Qiu Xiaolong has been published in more than twenty languages, and more than one million copies of his mysteries, poetry, and literary criticism are in print around the world. He is the author of eight other Inspector Chen Cao mysteries, including A Loyal Character Dancer and Death of a Red Heroine. He lives in St. Louis with his wife and daughter.
Like its predecessors Death of a Red Heroine (2000) and A Loyal Character Dancer (2002), Qiu's third Inspector Chen mystery provides an insightful look into modern China. When Yin Lige, the author of a banned book, is found murdered in her Shanghai apartment, detective Yu Guangming and his boss, Chief Inspector Chen Cao, must solve a case that may have far-reaching political and social implications. (The "red" of the title refers to Mao Zedong's Red Guard, the "black" to the supposed enemies of the working class denounced during the Cultural Revolution.) Yu doggedly pursues all leads, even as personal misfortunes threaten to ruin his life. Chen must help from afar as he takes time off to earn extra income translating business documents for an ambitious entrepreneur. Suspects range from the poignant "shrimp woman," who peels shrimp for a living, to possible enemies from the distant past. Yu soon uncovers the long-ago romance between the victim and Yang Bing, a college professor. This love affair, delicately rendered, allows the author to include many fragile but beautiful Chinese poems. Deftly depicting a China fractured along class and party lines even in matters of love, Qiu also dramatically demonstrates how the past affects the daily lives of Chinese people today. Only a banal solution to the mystery spoils an otherwise engrossing read. (July 1) Copyright 2004 Reed Business Information.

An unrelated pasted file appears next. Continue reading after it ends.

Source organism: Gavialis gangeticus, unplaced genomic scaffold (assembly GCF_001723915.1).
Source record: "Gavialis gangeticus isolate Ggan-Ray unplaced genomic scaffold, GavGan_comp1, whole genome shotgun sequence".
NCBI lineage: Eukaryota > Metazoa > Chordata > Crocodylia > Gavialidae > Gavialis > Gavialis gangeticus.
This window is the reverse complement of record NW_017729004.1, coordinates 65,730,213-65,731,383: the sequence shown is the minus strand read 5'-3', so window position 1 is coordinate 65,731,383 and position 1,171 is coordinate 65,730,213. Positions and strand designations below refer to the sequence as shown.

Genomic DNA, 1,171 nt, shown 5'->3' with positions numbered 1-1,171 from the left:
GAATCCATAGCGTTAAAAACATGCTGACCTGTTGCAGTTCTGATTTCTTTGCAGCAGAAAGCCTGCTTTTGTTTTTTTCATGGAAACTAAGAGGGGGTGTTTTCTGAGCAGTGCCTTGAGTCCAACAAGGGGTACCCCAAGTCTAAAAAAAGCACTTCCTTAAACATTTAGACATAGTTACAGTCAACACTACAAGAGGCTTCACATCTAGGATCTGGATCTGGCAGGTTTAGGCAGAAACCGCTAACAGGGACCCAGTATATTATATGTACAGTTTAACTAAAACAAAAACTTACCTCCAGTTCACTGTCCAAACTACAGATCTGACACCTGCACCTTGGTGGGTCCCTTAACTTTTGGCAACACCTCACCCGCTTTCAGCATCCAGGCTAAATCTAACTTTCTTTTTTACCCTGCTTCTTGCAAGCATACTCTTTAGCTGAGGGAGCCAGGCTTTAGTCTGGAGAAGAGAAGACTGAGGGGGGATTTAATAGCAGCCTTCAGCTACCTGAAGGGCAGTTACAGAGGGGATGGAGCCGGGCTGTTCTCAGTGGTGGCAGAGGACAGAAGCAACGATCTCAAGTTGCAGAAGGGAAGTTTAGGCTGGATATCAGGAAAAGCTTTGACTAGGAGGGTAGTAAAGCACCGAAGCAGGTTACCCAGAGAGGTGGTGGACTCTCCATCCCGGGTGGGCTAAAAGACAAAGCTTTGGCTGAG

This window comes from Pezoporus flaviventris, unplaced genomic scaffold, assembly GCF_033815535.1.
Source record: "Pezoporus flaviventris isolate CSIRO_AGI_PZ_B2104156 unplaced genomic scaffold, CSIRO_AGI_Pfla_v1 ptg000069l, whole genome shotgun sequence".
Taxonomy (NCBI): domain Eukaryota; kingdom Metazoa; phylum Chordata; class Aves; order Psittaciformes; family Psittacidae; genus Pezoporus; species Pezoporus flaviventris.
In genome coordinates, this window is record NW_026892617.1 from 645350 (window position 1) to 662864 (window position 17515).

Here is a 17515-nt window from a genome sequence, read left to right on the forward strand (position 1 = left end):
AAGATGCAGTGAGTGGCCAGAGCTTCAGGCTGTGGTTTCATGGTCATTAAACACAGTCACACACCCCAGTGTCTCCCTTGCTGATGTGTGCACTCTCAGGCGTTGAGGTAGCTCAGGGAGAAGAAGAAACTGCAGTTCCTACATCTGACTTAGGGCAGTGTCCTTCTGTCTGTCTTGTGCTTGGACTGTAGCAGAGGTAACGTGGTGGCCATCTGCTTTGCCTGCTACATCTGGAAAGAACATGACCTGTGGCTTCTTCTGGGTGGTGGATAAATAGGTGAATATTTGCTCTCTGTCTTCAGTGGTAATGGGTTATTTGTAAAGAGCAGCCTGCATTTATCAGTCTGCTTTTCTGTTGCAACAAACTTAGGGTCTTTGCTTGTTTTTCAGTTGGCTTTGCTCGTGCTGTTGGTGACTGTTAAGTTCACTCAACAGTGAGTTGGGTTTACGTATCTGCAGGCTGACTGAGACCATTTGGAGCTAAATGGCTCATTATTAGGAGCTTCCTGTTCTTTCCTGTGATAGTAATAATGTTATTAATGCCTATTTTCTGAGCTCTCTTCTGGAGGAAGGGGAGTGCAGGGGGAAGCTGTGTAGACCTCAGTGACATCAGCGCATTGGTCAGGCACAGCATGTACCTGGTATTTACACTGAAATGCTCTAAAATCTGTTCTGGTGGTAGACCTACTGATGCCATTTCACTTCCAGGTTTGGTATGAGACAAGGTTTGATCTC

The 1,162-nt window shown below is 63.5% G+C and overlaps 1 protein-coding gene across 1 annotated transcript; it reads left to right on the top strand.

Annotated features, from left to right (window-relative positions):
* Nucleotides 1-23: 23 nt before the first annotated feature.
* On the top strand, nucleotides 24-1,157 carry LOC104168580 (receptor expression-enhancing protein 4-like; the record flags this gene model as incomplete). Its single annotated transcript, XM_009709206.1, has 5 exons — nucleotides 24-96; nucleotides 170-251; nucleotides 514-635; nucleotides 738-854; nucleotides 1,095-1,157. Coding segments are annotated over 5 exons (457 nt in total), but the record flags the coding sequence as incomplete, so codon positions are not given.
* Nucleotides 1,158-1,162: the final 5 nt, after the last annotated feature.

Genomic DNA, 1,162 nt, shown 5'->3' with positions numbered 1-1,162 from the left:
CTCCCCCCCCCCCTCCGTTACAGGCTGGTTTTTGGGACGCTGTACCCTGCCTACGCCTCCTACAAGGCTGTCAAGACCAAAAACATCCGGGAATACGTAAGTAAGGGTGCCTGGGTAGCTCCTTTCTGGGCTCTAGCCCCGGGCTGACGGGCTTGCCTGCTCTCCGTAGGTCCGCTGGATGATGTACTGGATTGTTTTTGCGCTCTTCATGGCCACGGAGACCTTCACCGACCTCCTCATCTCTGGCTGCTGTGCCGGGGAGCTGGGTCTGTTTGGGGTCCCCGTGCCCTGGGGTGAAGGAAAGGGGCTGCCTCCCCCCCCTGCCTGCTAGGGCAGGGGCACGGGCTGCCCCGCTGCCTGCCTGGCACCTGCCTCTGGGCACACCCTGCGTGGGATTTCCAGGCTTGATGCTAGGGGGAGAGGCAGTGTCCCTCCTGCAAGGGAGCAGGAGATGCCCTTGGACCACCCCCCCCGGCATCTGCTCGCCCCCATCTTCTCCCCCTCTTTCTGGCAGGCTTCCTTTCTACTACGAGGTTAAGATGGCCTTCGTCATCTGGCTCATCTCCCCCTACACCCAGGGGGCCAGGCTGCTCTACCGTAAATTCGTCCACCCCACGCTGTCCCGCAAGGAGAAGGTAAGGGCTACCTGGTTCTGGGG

"[Qiu Xiaolong's] finest novel."
-The New York Times
"A vivid portrait of modern Chinese society . . . A work of real distinction."
-The Wall Street Journal
"These are mysteries to savor."
-Booklist, Starred Review
"Chen is the fascinating creation of poet and translator Qiu Xiaolong . . . As in Qiu's first two books, the ghosts of Mao's bloody Cultural Revolution . . . lead to murder."
"Read When Red Is Black for insights into understanding today's Shanghai and China."
-St. Louis Post-Dispatch
"A great read."
"The most sophisticated series to date, and one feels Qiu pushing the envelope of the detective series genre."
-Asian Review of Books
"Shanghai in transition . . . Fascinating."
"[A] terrific series . . . A cultural twist and unusual direction that make [Qiu's] books well worth reading."
-Rocky Mountain News
"A terrific murder mystery."
-The Midwest Book Review
"Captivating and Intriguing."